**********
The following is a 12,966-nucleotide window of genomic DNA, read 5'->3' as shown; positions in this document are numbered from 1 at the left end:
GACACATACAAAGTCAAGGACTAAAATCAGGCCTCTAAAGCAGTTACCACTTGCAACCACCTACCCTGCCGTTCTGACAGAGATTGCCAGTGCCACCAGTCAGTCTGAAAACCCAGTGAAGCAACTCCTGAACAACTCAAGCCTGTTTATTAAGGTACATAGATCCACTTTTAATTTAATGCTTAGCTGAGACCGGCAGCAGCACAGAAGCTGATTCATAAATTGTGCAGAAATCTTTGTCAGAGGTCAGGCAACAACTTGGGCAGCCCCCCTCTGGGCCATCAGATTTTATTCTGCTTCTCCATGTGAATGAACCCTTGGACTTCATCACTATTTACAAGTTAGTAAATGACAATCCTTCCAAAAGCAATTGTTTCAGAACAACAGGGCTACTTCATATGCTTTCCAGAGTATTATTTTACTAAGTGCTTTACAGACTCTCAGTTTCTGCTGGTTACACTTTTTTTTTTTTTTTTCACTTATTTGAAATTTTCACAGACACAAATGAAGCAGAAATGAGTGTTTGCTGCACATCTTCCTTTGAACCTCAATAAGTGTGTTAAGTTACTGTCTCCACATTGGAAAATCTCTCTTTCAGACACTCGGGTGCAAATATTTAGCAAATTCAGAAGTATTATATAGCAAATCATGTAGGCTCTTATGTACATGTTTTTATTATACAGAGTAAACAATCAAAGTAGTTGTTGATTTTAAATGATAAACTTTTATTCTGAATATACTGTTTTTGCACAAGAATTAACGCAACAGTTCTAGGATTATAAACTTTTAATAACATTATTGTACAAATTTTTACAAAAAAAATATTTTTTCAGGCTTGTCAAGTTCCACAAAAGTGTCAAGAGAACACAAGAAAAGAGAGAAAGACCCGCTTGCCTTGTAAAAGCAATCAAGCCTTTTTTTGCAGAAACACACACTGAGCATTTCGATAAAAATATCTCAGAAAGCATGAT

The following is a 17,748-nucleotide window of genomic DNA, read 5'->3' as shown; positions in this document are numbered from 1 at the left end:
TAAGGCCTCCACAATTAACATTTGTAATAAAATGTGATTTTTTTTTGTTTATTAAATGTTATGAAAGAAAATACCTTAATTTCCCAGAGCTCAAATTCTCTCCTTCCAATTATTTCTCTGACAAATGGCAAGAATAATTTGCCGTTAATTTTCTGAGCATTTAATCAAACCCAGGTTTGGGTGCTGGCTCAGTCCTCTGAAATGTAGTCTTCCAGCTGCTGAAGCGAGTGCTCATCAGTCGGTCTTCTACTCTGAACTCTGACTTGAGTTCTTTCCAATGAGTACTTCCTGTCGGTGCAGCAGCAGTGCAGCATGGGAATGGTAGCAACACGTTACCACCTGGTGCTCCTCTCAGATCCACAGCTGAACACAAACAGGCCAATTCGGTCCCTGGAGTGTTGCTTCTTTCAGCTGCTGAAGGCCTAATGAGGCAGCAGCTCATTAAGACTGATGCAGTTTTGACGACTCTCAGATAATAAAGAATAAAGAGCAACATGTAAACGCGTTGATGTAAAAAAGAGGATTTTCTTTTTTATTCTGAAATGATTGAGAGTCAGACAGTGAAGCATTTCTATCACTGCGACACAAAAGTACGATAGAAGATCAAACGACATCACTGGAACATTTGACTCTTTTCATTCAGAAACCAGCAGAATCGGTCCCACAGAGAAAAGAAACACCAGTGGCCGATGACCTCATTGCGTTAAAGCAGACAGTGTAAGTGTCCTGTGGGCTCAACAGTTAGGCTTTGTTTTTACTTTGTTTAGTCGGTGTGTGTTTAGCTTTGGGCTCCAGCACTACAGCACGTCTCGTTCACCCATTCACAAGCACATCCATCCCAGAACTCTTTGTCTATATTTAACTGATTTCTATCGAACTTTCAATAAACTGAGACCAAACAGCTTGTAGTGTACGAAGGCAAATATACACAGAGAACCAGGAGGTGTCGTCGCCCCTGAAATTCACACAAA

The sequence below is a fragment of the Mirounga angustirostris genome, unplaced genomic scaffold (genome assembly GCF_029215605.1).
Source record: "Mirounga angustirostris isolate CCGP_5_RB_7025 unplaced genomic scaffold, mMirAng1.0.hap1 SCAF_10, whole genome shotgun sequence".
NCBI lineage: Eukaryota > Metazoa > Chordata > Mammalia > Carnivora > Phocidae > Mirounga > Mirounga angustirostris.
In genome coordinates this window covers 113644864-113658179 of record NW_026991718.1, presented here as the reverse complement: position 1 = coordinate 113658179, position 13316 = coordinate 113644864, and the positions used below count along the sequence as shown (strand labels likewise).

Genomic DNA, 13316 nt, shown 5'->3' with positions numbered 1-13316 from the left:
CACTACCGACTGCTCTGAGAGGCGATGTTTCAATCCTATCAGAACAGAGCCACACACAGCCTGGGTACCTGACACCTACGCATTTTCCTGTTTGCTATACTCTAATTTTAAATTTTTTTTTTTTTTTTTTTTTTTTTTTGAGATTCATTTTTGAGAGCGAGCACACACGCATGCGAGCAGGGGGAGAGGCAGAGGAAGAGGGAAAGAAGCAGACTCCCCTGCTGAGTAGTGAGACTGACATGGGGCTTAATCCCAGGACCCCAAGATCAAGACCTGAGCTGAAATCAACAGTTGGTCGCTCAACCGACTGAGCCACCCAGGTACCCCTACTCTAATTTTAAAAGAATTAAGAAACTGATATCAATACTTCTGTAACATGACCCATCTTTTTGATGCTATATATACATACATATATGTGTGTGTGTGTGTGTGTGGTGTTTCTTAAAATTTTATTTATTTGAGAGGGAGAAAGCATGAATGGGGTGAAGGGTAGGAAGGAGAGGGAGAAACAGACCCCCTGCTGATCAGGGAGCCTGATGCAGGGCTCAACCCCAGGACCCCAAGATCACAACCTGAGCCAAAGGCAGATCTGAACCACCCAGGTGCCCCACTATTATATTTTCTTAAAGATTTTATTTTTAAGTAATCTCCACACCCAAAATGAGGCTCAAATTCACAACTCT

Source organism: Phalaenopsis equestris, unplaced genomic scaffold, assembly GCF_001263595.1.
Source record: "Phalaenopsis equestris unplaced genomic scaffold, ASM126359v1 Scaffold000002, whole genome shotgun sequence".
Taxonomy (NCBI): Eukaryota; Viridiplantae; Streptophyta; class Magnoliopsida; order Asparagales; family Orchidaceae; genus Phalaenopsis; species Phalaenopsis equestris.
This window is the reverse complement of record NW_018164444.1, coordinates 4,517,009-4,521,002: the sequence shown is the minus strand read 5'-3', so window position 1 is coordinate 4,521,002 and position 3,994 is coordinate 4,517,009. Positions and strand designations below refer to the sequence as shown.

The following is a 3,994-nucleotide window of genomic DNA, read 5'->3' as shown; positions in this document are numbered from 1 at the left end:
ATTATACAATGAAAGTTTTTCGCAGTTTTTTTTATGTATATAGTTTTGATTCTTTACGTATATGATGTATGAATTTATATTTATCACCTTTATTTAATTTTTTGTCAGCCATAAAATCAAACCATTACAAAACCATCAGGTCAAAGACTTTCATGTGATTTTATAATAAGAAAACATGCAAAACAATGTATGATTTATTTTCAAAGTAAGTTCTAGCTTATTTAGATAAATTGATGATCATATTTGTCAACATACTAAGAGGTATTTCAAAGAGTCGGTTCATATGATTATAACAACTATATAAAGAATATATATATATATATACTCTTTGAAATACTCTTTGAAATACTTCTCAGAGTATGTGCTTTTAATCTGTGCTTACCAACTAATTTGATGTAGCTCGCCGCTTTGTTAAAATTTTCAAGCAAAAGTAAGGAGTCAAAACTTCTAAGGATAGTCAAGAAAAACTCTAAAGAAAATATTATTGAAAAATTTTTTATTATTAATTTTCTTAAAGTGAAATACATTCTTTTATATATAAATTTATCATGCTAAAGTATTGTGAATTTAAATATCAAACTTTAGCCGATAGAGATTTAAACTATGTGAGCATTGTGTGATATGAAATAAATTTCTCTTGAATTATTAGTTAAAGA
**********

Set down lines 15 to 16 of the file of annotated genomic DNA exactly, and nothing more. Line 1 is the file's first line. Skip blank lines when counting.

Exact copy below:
The following is a 3,994-nucleotide window of genomic DNA, read 5'->3' as shown; positions in this document are numbered from 1 at the left end:
ATTATACAATGAAAGTTTTTCGCAGTTTTTTTTATGTATATAGTTTTGATTCTTTACGTATATGATGTATGAATTTATATTTATCACCTTTATTTAATTTTTTGTCAGCCATAAAATCAAACCATTACAAAACCATCAGGTCAAAGACTTTCATGTGATTTTATAATAAGAAAACATGCAAAACAATGTATGATTTATTTTCAAAGTAAGTTCTAGCTTATTTAGATAAATTGATGATCATATTTGTCAACATACTAAGAGGTATTTCAAAGAGTCGGTTCATATGATTATAACAACTATATAAAGAATATATATATATATATACTCTTTGAAATACTCTTTGAAATACTTCTCAGAGTATGTGCTTTTAATCTGTGCTTACCAACTAATTTGATGTAGCTCGCCGCTTTGTTAAAATTTTCAAGCAAAAGTAAGGAGTCAAAACTTCTAAGGATAGTCAAGAAAAACTCTAAAGAAAATATTATTGAAAAATTTTTTATTATTAATTTTCTTAAAGTGAAATACATTCTTTTATATATAAATTTATCATGCTAAAGTATTGTGAATTTAAATATCAAACTTTAGCCGATAGAGATTTAAACTATGTGAGCATTGTGTGATATGAAATAAATTTCTCTTGAATTATTAGTTAAAGA